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“We met with her pulmonologist and I just wept,” Green recalled. “I told him she's not going to make it to 2 and he didn't offer any words of hope because he knew Maisie was on the decline as well.”

Maisie is now 4-years-old.

“She touches my face and it's absolutely beautiful,” said Green.

Maisie is playing, talking and crawling.

“Something that I have now that I didn't have was hope, hope that I will get to see her continue to meet milestones that she was never supposed to meet,” Green added. 

Maisie’s mom and a team of volunteers known as “Maisie’s Army” introduced Aniya’s parents to Eamon Kelly. Last month, Kelly represented Aniya at a Medicaid State Fair Hearing.

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Aniya’s family requested the hearing from Texas Health and Human Services.

A week after the hearing and a few days after NBC 5 reached out to Aniya’s health plan provider, Superior HealthPlan, Superior told Aniya’s family Zolgensma would be covered for Aniya.

“We have fought for four months. Those have been the hardest four months of our lives,” said Weihs.


On April 27, Aniya’s family made the trip from their home in Abilene to Cook Children’s Medical Center in Fort Worth where Aniya received the drug.

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“She's going to sit up on her own, she is going to walk one day, she's going to feed herself with a spoon, she's going to walk down and she's going to get her diploma,” Weihs said.

NBC 5 Responds reached out to Superior HealthPlan by phone and email. We didn’t hear back.

We asked Texas Health and Human Services about options for families denied coverage for Zolgensma.

It told us, in part, “Medicaid covers medically necessary services including medications, and those services are delivered through managed care organizations. If the prior authorization is denied, the provider or the member can appeal the decision and MCOs have flexibility to make medically necessary decisions. Members also have the right to access the State Fair Hearing process with or without an External Medical Review (EMR). The EMR is conducted by a third-party Independent Review Organization.”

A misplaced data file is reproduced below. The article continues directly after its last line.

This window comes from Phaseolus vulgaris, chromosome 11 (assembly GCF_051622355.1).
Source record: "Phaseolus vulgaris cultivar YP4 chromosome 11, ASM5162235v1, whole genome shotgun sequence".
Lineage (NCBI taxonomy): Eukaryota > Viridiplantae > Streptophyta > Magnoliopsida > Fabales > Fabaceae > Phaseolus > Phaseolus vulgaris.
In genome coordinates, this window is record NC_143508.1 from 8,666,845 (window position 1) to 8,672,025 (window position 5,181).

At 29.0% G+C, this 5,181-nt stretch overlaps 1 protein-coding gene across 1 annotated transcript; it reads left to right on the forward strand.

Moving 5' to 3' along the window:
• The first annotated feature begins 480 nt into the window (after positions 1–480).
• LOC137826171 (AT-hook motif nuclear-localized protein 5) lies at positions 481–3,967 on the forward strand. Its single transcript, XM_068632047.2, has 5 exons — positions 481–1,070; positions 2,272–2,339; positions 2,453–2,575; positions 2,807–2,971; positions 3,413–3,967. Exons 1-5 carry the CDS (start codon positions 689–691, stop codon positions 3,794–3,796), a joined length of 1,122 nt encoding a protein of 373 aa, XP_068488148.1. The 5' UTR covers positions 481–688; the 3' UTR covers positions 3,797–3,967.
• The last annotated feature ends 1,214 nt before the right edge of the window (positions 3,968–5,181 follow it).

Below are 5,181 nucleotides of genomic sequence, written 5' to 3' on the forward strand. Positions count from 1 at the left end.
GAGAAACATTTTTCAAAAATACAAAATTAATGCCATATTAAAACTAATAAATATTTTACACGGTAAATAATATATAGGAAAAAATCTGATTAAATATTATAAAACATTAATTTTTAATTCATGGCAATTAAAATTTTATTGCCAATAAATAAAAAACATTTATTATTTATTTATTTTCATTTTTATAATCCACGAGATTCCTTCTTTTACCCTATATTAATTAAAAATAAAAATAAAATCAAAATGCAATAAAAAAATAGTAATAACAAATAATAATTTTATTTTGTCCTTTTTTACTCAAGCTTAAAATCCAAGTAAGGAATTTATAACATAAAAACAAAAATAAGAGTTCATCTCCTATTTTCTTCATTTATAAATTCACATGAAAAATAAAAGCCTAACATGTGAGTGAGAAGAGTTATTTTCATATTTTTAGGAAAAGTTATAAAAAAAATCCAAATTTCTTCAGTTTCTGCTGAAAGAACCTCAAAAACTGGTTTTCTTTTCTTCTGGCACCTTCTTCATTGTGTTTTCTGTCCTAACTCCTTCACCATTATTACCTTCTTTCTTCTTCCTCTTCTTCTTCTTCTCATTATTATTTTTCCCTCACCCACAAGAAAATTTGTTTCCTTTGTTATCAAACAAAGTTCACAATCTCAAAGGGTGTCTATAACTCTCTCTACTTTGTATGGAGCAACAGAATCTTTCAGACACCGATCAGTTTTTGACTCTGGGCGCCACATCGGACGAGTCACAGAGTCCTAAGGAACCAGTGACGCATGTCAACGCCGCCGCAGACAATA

It also shared, “Medicaid covers alternative therapies for spinal muscular atrophy treatment, including Spinraza (nusinersen) and Evrysdi (risdiplam). Also, some manufacturers offer patient assistance programs.”

A spokesperson for Novartis, which makes Zolgensma, told NBC 5, in part, “Zolgensma® (onasemnogene abeparvovec) is a transformative and highly innovative gene therapy for a devastating, progressive genetic disease. This one-time gene therapy is priced based on the value it provides to patients, caregivers and health systems.”

It also said, “Novartis is working in partnership with governments and health care systems worldwide to identify and define new sustainable access models.”


Aniya’s parents said she will still see a doctor and be monitored after getting the gene therapy treatment. They’re hopeful about her prognosis.

“We just knew we couldn’t give up,” Weihs said.

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Weihs told NBC 5 Responds the family is now focused on helping other kids get access to a drug they believe is priceless.

“I don't care how expensive it is. It's a child's life. Every baby deserves a chance,” said Porter.

Novartis said more than 1,800 patients have been treated with Zolgensma worldwide.

Texas’ newborn screening program began screening for SMA last June. The state’s health and human services website reports SMA is among the leading genetic causes of death among infants and toddlers.